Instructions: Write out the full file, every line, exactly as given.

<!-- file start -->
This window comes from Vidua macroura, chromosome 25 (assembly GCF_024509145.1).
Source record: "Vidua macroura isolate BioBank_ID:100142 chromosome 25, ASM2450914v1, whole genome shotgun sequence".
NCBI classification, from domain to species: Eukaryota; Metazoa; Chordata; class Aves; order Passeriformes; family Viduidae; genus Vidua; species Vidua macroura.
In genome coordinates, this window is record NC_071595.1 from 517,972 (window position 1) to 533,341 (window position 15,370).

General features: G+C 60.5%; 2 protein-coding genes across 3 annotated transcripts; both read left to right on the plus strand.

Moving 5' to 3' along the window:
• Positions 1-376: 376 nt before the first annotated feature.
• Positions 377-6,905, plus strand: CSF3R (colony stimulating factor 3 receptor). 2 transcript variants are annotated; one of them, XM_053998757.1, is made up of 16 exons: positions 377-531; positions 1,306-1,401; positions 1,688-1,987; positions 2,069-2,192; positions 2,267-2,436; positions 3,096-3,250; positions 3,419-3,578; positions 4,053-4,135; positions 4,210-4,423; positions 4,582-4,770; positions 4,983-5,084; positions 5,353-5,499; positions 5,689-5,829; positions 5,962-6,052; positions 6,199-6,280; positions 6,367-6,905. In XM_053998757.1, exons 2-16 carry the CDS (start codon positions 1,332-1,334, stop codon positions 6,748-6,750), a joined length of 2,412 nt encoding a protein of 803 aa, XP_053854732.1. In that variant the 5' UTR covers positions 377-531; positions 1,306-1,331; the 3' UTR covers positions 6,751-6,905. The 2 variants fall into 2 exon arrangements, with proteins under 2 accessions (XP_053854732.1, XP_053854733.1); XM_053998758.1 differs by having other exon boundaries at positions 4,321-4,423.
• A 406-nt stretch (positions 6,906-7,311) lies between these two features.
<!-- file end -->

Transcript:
This window comes from Vidua macroura, chromosome 25 (assembly GCF_024509145.1).
Source record: "Vidua macroura isolate BioBank_ID:100142 chromosome 25, ASM2450914v1, whole genome shotgun sequence".
NCBI classification, from domain to species: Eukaryota; Metazoa; Chordata; class Aves; order Passeriformes; family Viduidae; genus Vidua; species Vidua macroura.
In genome coordinates, this window is record NC_071595.1 from 517,972 (window position 1) to 533,341 (window position 15,370).

General features: G+C 60.5%; 2 protein-coding genes across 3 annotated transcripts; both read left to right on the plus strand.

Moving 5' to 3' along the window:
• Positions 1-376: 376 nt before the first annotated feature.
• Positions 377-6,905, plus strand: CSF3R (colony stimulating factor 3 receptor). 2 transcript variants are annotated; one of them, XM_053998757.1, is made up of 16 exons: positions 377-531; positions 1,306-1,401; positions 1,688-1,987; positions 2,069-2,192; positions 2,267-2,436; positions 3,096-3,250; positions 3,419-3,578; positions 4,053-4,135; positions 4,210-4,423; positions 4,582-4,770; positions 4,983-5,084; positions 5,353-5,499; positions 5,689-5,829; positions 5,962-6,052; positions 6,199-6,280; positions 6,367-6,905. In XM_053998757.1, exons 2-16 carry the CDS (start codon positions 1,332-1,334, stop codon positions 6,748-6,750), a joined length of 2,412 nt encoding a protein of 803 aa, XP_053854732.1. In that variant the 5' UTR covers positions 377-531; positions 1,306-1,331; the 3' UTR covers positions 6,751-6,905. The 2 variants fall into 2 exon arrangements, with proteins under 2 accessions (XP_053854732.1, XP_053854733.1); XM_053998758.1 differs by having other exon boundaries at positions 4,321-4,423.
• A 406-nt stretch (positions 6,906-7,311) lies between these two features.